• Announcements

    • khawk

      Download the Game Design and Indie Game Marketing Freebook   07/19/17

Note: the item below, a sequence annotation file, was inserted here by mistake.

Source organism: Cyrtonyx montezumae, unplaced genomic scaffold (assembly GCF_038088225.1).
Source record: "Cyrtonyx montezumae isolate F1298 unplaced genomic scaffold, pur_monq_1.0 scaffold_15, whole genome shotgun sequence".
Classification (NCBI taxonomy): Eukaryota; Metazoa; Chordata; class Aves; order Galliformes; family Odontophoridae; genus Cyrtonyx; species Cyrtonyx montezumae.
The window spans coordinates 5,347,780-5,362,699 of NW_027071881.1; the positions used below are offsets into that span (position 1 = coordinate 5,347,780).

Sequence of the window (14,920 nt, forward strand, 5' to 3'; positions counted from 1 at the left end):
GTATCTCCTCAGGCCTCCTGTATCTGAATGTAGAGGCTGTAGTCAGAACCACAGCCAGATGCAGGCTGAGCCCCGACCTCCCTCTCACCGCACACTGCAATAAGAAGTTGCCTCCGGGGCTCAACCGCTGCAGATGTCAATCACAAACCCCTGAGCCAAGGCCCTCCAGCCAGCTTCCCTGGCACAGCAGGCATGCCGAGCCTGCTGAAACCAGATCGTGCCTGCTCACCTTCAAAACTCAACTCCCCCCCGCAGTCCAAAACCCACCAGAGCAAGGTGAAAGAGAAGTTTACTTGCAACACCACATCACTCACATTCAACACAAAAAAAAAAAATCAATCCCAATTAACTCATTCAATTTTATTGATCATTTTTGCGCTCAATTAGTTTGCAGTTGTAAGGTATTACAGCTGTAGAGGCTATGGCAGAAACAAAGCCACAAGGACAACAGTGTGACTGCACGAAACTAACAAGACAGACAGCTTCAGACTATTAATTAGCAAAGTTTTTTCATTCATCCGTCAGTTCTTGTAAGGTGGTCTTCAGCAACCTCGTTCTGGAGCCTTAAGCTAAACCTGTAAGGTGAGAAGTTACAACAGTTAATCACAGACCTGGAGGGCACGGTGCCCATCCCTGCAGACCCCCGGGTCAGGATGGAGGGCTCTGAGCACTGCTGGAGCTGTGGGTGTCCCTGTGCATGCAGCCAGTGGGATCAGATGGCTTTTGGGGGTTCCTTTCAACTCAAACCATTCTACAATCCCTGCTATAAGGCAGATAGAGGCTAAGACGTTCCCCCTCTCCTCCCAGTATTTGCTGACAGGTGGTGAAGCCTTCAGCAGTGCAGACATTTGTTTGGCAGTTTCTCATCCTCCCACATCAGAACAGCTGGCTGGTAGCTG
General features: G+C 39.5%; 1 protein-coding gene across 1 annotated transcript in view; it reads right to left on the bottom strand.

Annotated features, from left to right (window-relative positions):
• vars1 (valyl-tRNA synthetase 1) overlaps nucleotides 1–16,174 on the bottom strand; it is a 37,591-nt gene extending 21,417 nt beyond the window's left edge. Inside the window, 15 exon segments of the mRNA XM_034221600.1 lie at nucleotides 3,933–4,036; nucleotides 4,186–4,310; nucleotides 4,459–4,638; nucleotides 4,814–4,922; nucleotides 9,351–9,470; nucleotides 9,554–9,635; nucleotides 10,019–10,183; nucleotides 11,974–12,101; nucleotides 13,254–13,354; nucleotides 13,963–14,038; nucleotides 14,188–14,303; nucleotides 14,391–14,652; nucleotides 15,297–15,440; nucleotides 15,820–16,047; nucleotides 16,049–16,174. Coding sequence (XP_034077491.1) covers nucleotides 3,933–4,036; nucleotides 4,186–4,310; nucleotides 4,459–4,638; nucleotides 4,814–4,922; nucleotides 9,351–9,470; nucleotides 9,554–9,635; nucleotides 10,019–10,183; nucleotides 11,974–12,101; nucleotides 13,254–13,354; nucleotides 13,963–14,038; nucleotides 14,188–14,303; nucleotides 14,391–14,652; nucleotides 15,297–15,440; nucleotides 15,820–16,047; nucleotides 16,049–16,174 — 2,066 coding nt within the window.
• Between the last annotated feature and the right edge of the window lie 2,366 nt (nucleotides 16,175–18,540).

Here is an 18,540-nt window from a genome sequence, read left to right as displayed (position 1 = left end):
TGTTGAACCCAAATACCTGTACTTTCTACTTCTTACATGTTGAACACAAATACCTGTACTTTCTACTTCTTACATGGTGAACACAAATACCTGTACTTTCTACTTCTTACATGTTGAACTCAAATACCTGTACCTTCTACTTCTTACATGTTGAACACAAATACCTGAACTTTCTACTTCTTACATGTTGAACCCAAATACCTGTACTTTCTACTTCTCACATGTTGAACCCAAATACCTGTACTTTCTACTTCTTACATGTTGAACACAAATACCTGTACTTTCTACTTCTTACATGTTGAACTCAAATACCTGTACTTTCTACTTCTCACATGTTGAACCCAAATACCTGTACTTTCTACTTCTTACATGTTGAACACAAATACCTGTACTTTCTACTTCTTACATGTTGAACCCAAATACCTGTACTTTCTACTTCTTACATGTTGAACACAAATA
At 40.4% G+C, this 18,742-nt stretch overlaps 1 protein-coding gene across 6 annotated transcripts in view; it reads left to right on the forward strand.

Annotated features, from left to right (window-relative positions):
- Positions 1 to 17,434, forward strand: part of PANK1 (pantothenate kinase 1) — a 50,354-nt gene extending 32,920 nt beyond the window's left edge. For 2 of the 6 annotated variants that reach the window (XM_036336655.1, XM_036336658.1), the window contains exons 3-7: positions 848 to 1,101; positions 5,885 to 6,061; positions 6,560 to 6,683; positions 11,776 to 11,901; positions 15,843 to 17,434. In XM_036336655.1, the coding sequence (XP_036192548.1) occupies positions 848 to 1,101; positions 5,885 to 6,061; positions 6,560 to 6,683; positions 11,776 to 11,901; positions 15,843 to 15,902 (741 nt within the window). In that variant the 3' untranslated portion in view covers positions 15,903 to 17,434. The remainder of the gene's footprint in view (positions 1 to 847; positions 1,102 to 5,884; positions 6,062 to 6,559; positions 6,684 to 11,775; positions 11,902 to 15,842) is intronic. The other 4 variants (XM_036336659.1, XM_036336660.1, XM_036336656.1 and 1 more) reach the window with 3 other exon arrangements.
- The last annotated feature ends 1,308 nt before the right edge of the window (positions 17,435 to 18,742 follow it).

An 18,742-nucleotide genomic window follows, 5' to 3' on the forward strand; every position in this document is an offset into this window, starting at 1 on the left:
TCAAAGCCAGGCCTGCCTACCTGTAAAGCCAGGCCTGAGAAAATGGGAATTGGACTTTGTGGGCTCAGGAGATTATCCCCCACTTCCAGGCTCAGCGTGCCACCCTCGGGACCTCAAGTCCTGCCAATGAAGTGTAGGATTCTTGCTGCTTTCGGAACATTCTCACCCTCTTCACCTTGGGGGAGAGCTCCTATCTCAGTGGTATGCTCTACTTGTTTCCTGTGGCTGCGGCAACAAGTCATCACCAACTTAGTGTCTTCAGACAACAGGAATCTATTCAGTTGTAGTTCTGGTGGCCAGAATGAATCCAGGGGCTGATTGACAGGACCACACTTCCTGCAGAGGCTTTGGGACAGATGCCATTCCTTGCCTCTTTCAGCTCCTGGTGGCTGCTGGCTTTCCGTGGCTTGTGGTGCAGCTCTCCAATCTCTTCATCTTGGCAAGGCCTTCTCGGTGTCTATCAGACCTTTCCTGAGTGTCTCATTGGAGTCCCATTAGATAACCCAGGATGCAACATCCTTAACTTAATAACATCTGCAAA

GameDev.net and CRC Press have teamed up to bring a free ebook of content curated from top titles published by CRC Press. The freebook, Practices of Game Design & Indie Game Marketing, includes chapters from The Art of Game Design: A Book of Lenses, A Practical Guide to Indie Game Marketing, and An Architectural Approach to Level Design. The GameDev.net FreeBook is relevant to game designers, developers, and those interested in learning more about the challenges in game development. We know game development can be a tough discipline and business, so we picked several chapters from CRC Press titles that we thought would be of interest to you, the GameDev.net audience, in your journey to design, develop, and market your next game. The free ebook is available through CRC Press by clicking here. The Curated Books The Art of Game Design: A Book of Lenses, Second Edition, by Jesse Schell Presents 100+ sets of questions, or different lenses, for viewing a game’s design, encompassing diverse fields such as psychology, architecture, music, film, software engineering, theme park design, mathematics, anthropology, and more. Written by one of the world's top game designers, this book describes the deepest and most fundamental principles of game design, demonstrating how tactics used in board, card, and athletic games also work in video games. It provides practical instruction on creating world-class games that will be played again and again. View it here. A Practical Guide to Indie Game Marketing, by Joel Dreskin Marketing is an essential but too frequently overlooked or minimized component of the release plan for indie games. A Practical Guide to Indie Game Marketing provides you with the tools needed to build visibility and sell your indie games. With special focus on those developers with small budgets and limited staff and resources, this book is packed with tangible recommendations and techniques that you can put to use immediately. As a seasoned professional of the indie game arena, author Joel Dreskin gives you insight into practical, real-world experiences of marketing numerous successful games and also provides stories of the failures. View it here. An Architectural Approach to Level Design This is one of the first books to integrate architectural and spatial design theory with the field of level design. The book presents architectural techniques and theories for level designers to use in their own work. It connects architecture and level design in different ways that address the practical elements of how designers construct space and the experiential elements of how and why humans interact with this space. Throughout the text, readers learn skills for spatial layout, evoking emotion through gamespaces, and creating better levels through architectural theory. View it here. Learn more and download the ebook by clicking here. Did you know? GameDev.net and CRC Press also recently teamed up to bring GDNet+ Members up to a 20% discount on all CRC Press books. Learn more about this and other benefits here.